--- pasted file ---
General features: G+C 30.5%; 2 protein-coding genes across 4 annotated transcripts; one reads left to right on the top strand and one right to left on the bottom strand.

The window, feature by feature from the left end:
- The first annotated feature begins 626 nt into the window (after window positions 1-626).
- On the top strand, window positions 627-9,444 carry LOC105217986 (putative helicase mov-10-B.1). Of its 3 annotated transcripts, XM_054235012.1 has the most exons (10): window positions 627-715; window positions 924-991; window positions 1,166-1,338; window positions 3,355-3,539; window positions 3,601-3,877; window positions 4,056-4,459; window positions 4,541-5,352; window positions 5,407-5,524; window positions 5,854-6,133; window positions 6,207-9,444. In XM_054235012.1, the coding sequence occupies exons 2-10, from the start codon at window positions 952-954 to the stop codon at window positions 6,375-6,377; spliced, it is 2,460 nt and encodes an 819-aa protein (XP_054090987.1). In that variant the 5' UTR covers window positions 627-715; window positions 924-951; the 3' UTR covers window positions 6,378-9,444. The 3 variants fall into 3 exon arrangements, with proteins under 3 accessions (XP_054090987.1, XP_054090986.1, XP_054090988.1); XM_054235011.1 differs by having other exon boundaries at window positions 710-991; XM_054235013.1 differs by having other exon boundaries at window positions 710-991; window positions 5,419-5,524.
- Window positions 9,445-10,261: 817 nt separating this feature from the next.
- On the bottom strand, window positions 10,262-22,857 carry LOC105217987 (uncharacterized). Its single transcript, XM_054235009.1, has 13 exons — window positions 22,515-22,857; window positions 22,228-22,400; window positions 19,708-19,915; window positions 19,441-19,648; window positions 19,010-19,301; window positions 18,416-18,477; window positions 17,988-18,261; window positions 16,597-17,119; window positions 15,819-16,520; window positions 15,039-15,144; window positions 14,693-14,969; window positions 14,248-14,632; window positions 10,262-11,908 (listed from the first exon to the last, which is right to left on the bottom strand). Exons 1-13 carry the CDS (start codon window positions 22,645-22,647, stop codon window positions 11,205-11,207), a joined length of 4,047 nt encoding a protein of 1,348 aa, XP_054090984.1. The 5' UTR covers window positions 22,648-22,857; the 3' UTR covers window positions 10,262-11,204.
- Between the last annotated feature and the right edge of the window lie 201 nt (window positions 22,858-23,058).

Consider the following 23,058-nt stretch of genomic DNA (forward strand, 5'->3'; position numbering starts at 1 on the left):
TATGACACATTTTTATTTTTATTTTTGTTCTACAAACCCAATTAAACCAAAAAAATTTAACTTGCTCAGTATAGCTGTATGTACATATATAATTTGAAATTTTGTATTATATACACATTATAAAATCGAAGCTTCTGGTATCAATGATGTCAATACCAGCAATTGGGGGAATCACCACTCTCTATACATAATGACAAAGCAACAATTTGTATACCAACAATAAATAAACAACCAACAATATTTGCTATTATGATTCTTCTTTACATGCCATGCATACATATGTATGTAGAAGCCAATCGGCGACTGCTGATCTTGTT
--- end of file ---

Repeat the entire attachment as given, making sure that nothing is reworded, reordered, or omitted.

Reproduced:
General features: G+C 30.5%; 2 protein-coding genes across 4 annotated transcripts; one reads left to right on the top strand and one right to left on the bottom strand.

The window, feature by feature from the left end:
- The first annotated feature begins 626 nt into the window (after window positions 1-626).
- On the top strand, window positions 627-9,444 carry LOC105217986 (putative helicase mov-10-B.1). Of its 3 annotated transcripts, XM_054235012.1 has the most exons (10): window positions 627-715; window positions 924-991; window positions 1,166-1,338; window positions 3,355-3,539; window positions 3,601-3,877; window positions 4,056-4,459; window positions 4,541-5,352; window positions 5,407-5,524; window positions 5,854-6,133; window positions 6,207-9,444. In XM_054235012.1, the coding sequence occupies exons 2-10, from the start codon at window positions 952-954 to the stop codon at window positions 6,375-6,377; spliced, it is 2,460 nt and encodes an 819-aa protein (XP_054090987.1). In that variant the 5' UTR covers window positions 627-715; window positions 924-951; the 3' UTR covers window positions 6,378-9,444. The 3 variants fall into 3 exon arrangements, with proteins under 3 accessions (XP_054090987.1, XP_054090986.1, XP_054090988.1); XM_054235011.1 differs by having other exon boundaries at window positions 710-991; XM_054235013.1 differs by having other exon boundaries at window positions 710-991; window positions 5,419-5,524.
- Window positions 9,445-10,261: 817 nt separating this feature from the next.
- On the bottom strand, window positions 10,262-22,857 carry LOC105217987 (uncharacterized). Its single transcript, XM_054235009.1, has 13 exons — window positions 22,515-22,857; window positions 22,228-22,400; window positions 19,708-19,915; window positions 19,441-19,648; window positions 19,010-19,301; window positions 18,416-18,477; window positions 17,988-18,261; window positions 16,597-17,119; window positions 15,819-16,520; window positions 15,039-15,144; window positions 14,693-14,969; window positions 14,248-14,632; window positions 10,262-11,908 (listed from the first exon to the last, which is right to left on the bottom strand). Exons 1-13 carry the CDS (start codon window positions 22,645-22,647, stop codon window positions 11,205-11,207), a joined length of 4,047 nt encoding a protein of 1,348 aa, XP_054090984.1. The 5' UTR covers window positions 22,648-22,857; the 3' UTR covers window positions 10,262-11,204.
- Between the last annotated feature and the right edge of the window lie 201 nt (window positions 22,858-23,058).

Consider the following 23,058-nt stretch of genomic DNA (forward strand, 5'->3'; position numbering starts at 1 on the left):
TATGACACATTTTTATTTTTATTTTTGTTCTACAAACCCAATTAAACCAAAAAAATTTAACTTGCTCAGTATAGCTGTATGTACATATATAATTTGAAATTTTGTATTATATACACATTATAAAATCGAAGCTTCTGGTATCAATGATGTCAATACCAGCAATTGGGGGAATCACCACTCTCTATACATAATGACAAAGCAACAATTTGTATACCAACAATAAATAAACAACCAACAATATTTGCTATTATGATTCTTCTTTACATGCCATGCATACATATGTATGTAGAAGCCAATCGGCGACTGCTGATCTTGTT